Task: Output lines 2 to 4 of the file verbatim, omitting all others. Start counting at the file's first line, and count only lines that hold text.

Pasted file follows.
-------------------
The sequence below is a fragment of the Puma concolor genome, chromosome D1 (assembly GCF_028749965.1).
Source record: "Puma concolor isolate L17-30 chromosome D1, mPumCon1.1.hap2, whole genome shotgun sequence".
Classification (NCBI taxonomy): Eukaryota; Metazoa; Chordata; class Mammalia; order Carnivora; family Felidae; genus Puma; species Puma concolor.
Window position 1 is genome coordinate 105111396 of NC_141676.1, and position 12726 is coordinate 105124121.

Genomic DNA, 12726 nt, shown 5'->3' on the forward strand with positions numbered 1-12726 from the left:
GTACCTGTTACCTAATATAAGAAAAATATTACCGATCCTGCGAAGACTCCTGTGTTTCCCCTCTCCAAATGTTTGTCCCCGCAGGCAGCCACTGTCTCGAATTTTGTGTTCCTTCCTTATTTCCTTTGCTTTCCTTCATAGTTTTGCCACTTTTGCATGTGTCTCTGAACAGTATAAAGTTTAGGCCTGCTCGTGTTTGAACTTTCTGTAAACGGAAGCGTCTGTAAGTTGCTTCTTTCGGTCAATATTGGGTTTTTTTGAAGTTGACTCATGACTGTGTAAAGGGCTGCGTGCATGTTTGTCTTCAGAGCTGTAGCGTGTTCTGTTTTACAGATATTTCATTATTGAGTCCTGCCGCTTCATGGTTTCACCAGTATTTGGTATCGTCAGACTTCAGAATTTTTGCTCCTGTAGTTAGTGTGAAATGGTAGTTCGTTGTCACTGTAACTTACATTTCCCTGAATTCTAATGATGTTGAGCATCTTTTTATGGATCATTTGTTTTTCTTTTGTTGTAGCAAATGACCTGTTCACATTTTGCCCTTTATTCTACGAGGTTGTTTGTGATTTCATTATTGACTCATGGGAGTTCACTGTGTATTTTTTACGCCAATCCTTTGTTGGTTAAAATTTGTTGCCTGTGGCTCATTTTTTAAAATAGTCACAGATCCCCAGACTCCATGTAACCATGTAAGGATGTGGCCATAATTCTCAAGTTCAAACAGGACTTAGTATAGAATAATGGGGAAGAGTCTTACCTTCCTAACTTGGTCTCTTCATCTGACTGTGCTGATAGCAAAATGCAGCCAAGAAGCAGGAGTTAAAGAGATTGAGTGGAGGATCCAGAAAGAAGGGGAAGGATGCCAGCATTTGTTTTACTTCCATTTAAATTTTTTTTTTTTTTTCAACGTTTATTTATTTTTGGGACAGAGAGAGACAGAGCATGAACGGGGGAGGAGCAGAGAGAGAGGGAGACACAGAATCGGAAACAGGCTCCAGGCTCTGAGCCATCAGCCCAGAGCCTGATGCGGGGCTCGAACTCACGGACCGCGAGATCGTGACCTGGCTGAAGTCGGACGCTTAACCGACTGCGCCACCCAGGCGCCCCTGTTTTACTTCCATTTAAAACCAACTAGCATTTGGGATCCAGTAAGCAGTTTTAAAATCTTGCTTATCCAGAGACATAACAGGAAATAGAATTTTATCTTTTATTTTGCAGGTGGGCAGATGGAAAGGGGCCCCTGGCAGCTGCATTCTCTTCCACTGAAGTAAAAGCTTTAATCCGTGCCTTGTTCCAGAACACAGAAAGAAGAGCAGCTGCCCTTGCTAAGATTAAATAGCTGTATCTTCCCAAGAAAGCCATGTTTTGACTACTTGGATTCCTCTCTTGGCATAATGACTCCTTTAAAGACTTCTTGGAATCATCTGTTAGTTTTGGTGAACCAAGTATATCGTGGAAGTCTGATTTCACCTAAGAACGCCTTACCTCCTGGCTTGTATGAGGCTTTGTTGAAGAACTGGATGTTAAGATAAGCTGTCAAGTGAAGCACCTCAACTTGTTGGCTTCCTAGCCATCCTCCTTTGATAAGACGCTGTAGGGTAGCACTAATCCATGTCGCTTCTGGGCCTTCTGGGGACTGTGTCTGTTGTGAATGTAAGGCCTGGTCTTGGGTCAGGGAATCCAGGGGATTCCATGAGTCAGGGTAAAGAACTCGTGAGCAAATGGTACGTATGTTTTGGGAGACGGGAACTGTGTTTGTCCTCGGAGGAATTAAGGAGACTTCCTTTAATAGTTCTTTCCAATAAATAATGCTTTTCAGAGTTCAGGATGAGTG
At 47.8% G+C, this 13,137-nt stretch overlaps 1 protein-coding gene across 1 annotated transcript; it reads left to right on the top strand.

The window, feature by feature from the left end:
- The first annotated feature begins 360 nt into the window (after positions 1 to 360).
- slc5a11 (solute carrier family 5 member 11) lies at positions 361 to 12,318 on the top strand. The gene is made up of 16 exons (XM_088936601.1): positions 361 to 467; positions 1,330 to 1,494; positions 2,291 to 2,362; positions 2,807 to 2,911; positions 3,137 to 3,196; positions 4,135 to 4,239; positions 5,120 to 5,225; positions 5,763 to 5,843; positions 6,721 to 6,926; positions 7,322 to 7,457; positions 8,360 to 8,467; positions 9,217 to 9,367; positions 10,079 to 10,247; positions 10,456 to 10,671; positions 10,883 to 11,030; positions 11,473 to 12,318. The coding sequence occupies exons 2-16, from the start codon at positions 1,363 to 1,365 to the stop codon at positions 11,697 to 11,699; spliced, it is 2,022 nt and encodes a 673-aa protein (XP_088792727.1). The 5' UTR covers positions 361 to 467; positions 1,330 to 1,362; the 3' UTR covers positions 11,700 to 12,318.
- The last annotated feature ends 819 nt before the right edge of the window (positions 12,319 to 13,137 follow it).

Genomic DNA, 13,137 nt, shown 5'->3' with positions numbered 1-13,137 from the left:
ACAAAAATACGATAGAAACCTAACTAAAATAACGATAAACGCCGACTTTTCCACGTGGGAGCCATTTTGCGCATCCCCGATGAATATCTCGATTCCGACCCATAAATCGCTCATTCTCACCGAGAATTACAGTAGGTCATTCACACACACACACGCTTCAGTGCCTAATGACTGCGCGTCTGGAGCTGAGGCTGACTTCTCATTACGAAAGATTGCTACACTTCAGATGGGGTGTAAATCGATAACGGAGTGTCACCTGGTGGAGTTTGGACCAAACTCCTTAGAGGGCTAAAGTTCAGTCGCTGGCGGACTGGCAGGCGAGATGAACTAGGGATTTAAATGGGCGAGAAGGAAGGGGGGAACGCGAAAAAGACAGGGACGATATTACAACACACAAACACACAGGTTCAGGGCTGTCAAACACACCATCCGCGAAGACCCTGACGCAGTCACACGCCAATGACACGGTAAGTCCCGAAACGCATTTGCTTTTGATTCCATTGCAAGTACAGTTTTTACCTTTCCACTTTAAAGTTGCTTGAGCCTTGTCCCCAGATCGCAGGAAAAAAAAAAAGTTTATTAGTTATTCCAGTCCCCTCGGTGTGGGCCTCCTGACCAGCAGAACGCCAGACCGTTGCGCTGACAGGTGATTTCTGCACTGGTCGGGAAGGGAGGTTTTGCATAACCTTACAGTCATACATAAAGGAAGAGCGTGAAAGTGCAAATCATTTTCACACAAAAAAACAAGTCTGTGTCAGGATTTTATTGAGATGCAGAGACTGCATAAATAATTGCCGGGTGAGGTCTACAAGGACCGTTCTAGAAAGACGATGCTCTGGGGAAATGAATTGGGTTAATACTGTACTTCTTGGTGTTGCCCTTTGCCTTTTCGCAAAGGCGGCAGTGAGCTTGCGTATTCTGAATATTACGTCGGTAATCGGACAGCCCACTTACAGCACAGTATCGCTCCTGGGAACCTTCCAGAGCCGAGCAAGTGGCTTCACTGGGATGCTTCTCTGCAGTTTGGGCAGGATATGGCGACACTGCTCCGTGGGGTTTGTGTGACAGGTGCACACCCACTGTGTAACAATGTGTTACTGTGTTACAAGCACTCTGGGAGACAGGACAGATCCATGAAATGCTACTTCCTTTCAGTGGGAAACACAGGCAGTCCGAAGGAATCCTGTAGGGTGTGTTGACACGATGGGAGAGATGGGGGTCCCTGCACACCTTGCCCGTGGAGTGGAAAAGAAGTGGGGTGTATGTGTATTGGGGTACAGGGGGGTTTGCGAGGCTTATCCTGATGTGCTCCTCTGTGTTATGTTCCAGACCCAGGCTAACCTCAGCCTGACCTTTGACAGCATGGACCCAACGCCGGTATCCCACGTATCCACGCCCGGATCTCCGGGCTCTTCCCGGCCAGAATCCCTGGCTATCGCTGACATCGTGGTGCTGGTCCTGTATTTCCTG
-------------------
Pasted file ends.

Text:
Source record: "Puma concolor isolate L17-30 chromosome D1, mPumCon1.1.hap2, whole genome shotgun sequence".
Classification (NCBI taxonomy): Eukaryota; Metazoa; Chordata; class Mammalia; order Carnivora; family Felidae; genus Puma; species Puma concolor.
Window position 1 is genome coordinate 105111396 of NC_141676.1, and position 12726 is coordinate 105124121.